LAWRIE WILLIAMS: Gold rising to $2,250, BTC falling to $5,000 - both next year!
We have over time been pretty positive about the prospects for the gold price – currently wavering just short of the $1,800 mark, but have tended to be negative on cryptocurrencies. Thus it is perhaps encouraging for us to come across a respected analyst from one of the world’s major banks who, if anything, is prepared to express even more extreme views than we are – particularly on the crypto element.
In this case it is analysis from Eric Robertsen, Global Head of Research for Standard Chartered Bank. He reckons that markets are underestimating a number of what he terms ‘surprise’ scenarios for 2023, the most significant of which is a continuing dive in cryptocurrencies with bitcoin (BTC), the leading crypto, falling to perhaps as low as $5,000 during 2023. BTC is, at the time of writing, priced at around $16,980 so this would represent a massive fall from its current level, not to mention from its recent high of almost $69,000 achieved in July 2021. He considers that the recent losses seen from the collapse of cryptocurrency exchange FTX could well be added to by continuing difficulties in the tech sector in general and more bankruptcies and contagion problems among crypto counters. We have always considered that crypto pricing has largely been built on hype and when this turns against the markets, declines can be rapid and far reaching as we have seen with FTX.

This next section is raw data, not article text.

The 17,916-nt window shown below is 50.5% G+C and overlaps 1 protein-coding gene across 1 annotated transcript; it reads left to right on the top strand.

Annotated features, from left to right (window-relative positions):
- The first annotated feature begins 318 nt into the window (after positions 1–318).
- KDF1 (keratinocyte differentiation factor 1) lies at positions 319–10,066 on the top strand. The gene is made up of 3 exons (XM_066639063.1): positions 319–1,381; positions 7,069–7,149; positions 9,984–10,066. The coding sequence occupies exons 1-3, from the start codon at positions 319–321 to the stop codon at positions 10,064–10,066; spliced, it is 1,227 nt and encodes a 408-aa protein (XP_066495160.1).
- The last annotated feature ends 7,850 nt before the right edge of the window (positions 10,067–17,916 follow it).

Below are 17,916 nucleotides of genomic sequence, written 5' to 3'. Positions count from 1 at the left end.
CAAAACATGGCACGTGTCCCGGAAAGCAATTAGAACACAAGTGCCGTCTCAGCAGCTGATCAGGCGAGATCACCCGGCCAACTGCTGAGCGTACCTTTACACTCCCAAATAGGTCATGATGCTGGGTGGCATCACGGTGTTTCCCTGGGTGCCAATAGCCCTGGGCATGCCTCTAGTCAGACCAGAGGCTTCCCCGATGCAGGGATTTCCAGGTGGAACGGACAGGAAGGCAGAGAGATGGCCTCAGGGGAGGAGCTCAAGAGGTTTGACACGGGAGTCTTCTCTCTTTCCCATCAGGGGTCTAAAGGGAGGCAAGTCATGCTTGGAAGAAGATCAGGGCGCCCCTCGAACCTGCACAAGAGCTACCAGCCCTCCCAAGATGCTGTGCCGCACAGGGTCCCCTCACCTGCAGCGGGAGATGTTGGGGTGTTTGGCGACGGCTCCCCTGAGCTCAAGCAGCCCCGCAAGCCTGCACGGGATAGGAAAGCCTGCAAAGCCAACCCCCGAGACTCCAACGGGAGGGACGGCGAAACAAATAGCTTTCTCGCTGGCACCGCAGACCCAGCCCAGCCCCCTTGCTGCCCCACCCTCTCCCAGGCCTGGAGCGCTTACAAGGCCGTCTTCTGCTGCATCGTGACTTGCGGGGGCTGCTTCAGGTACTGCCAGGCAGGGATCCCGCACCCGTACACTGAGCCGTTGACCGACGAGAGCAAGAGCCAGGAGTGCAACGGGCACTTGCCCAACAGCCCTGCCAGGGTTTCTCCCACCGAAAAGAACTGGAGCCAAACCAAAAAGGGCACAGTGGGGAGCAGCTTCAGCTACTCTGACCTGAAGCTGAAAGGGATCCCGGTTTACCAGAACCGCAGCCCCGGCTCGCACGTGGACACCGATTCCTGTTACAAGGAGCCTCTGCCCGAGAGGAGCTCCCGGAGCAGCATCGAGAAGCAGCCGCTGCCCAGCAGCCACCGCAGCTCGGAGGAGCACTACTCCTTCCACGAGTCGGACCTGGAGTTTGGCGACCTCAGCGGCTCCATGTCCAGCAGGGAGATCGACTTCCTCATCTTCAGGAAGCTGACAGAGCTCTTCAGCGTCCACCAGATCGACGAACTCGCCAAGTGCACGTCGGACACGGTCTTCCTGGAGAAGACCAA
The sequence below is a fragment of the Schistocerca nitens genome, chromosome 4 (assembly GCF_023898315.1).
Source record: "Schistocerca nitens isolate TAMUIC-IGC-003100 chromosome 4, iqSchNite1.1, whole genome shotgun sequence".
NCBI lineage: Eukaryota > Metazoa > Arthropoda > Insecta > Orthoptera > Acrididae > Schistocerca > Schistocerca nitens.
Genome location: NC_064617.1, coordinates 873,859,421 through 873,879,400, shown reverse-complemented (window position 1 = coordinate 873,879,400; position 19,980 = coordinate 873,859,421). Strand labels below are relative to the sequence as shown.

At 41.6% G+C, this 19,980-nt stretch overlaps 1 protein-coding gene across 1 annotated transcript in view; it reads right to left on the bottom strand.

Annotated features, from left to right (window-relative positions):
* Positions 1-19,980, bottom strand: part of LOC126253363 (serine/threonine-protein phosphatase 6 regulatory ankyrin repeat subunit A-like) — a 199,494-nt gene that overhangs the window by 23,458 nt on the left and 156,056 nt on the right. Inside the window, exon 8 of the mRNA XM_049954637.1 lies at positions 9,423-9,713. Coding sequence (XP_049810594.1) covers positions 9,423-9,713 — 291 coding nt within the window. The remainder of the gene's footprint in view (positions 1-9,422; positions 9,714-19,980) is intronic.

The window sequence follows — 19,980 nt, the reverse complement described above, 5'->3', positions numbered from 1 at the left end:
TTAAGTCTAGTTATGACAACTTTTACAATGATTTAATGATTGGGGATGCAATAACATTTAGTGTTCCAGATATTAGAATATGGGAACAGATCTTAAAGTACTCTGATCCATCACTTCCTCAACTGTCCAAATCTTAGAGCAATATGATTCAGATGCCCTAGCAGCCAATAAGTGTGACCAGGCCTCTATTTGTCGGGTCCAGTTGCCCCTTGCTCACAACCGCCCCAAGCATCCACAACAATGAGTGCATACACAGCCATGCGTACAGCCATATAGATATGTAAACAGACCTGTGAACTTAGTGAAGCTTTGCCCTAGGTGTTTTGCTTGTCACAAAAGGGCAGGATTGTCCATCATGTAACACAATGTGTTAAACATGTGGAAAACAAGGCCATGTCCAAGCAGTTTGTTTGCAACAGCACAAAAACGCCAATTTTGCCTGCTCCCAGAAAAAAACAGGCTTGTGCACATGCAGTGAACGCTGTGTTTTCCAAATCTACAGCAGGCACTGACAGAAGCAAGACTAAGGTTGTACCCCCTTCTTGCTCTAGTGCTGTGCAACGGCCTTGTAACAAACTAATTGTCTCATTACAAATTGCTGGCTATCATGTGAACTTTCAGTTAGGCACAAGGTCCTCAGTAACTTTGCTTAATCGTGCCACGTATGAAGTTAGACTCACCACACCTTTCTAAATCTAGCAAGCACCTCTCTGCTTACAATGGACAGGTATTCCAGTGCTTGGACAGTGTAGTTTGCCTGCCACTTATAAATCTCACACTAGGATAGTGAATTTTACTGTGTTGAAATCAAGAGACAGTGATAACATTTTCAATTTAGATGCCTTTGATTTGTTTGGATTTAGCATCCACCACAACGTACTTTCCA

As for gold, Robertsen’s thoughts are not nearly so extreme and are much closer to our own likely pricing scenario. As cryptos collapse, Robertsen feels that investors who had viewed bitcoin and other cryptocurrencies as ‘digital gold’ would rapidly switch their investments into the real thing and thereby drive the gold price upwards to around $2,250 – a new record high for the yellow metal. This is a level which we feel is a more realistic price target for next year in any case, even without the boost from the money that might otherwise have gone into the crypto sector.
It does seem more and more likely as inflation continues to exert an adverse impact on global economies that the world is heading for recession, with the potential for it being both deep and prolonged. Energy and food prices remain at above average levels, in part as a result of the Russian invasion of Ukraine where conflict seems to show no sign of coming to an early conclusion. With high inflation continuing, economies are suffering and equity prices have to be vulnerable to price falls as consumer spending is squeezed and corporate profits are too as a consequence. Gold is likely to be one of the few assets that may remain relatively unaffected both as a store of wealth and an inflation hedge and while its day to day pricing may remain a little volatile its overall trend is likely to be positive taking it through the $2,000 level perhaps by the end of Q3 2023, particularly if Robertsen’s scenario plays out.